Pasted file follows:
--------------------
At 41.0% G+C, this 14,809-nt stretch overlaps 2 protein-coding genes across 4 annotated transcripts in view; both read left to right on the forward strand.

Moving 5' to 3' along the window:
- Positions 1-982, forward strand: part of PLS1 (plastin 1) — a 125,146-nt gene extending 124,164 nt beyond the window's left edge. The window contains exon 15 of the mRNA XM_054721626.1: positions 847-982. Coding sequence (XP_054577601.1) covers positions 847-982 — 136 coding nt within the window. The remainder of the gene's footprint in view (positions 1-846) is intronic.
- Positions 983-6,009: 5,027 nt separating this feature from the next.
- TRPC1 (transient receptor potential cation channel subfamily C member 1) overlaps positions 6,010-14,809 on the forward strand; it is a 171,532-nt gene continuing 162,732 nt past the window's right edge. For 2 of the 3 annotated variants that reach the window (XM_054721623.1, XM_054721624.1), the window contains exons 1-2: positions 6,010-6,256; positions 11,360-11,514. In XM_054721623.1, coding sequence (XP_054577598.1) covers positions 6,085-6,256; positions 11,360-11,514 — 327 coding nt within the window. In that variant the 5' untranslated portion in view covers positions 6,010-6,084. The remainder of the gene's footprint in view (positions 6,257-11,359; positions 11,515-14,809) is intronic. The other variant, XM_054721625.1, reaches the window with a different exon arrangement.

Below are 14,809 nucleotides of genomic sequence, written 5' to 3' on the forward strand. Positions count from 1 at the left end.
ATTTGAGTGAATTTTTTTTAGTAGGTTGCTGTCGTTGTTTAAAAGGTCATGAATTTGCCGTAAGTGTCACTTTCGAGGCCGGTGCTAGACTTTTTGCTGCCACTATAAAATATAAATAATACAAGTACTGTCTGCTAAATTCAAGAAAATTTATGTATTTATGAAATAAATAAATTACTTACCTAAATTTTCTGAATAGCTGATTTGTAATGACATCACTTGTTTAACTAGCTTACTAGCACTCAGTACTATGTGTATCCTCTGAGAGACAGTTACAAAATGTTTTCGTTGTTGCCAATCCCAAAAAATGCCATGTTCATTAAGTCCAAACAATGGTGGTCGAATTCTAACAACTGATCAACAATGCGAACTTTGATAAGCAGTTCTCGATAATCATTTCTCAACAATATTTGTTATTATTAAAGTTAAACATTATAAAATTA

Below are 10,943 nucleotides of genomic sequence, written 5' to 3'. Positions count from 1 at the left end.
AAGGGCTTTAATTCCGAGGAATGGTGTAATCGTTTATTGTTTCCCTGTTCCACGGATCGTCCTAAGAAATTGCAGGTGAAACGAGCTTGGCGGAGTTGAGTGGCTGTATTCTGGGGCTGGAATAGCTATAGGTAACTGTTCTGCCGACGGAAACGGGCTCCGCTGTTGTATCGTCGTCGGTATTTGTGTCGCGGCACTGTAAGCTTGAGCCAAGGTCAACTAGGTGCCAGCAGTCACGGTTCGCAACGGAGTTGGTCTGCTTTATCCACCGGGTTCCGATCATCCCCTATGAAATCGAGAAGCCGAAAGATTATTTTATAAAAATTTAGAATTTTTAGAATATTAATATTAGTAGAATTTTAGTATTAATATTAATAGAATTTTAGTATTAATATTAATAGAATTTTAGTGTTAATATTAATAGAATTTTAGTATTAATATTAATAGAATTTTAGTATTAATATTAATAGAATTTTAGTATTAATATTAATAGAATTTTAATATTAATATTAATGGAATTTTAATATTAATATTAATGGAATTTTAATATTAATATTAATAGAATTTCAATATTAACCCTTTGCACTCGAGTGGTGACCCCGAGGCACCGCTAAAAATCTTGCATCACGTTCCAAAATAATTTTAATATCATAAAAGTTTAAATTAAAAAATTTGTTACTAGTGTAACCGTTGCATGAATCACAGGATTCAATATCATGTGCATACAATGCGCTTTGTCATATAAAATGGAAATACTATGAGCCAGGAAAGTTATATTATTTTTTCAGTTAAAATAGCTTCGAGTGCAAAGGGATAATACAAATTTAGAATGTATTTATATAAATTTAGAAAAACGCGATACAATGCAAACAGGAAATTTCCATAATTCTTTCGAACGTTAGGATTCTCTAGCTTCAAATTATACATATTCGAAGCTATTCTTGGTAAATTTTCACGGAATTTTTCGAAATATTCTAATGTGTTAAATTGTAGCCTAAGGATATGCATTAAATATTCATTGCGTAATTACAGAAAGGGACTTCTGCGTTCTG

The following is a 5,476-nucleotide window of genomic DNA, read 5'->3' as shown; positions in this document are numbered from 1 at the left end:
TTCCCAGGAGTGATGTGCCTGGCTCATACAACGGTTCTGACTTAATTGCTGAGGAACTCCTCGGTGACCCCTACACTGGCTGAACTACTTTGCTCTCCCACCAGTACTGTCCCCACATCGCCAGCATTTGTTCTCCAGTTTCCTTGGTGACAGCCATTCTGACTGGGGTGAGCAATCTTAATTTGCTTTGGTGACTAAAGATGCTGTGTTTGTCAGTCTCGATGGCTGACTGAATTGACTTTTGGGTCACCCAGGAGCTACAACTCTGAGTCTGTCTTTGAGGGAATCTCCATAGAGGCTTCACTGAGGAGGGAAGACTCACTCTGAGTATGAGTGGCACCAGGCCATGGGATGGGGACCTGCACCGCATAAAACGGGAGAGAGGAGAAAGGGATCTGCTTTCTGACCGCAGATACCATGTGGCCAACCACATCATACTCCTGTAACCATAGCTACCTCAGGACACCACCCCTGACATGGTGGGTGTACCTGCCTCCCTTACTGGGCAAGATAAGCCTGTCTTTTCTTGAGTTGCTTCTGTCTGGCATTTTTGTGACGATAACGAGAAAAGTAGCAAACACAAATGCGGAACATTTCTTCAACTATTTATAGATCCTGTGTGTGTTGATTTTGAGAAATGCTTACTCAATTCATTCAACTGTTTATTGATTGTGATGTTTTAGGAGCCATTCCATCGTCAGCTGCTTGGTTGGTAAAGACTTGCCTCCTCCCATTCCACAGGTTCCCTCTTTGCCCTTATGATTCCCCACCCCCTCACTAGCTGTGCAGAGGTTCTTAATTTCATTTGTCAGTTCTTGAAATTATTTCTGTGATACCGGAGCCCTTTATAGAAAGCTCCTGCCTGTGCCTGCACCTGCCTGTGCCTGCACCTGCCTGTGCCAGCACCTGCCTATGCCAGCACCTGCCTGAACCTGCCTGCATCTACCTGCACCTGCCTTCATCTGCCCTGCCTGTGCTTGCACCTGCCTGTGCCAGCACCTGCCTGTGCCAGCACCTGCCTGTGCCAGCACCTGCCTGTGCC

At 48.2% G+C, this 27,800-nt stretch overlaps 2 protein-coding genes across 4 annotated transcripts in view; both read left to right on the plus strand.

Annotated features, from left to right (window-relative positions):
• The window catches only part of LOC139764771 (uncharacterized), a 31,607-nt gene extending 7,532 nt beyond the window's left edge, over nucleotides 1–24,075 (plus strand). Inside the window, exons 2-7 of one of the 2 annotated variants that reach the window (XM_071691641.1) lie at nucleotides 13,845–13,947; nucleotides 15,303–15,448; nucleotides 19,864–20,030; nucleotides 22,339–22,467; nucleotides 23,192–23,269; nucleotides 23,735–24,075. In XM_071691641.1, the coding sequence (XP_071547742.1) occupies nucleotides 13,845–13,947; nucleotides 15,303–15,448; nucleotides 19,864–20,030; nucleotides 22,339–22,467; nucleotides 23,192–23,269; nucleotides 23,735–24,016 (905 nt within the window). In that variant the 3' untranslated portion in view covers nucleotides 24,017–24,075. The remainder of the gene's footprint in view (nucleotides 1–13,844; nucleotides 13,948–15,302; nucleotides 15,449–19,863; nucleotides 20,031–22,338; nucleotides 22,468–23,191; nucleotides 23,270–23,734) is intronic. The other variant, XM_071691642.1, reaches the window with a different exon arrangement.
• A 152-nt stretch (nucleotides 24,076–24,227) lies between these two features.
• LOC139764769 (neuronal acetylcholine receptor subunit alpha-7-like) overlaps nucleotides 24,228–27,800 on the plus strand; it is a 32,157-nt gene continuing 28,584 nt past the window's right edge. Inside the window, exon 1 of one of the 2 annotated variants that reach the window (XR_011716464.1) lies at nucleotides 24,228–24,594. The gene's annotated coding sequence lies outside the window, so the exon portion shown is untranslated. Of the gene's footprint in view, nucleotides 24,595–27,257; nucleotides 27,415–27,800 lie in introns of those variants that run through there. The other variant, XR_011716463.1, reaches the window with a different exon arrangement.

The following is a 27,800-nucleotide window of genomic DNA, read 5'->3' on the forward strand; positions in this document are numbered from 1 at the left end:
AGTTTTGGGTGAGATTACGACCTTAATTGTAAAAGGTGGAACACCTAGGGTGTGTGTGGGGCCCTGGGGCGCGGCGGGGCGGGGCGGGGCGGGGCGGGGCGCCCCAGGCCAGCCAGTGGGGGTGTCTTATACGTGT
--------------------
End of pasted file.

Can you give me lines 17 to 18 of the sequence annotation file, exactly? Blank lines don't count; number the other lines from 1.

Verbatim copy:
The following is a 27,800-nucleotide window of genomic DNA, read 5'->3' on the forward strand; positions in this document are numbered from 1 at the left end:
AGTTTTGGGTGAGATTACGACCTTAATTGTAAAAGGTGGAACACCTAGGGTGTGTGTGGGGCCCTGGGGCGCGGCGGGGCGGGGCGGGGCGGGGCGGGGCGCCCCAGGCCAGCCAGTGGGGGTGTCTTATACGTGT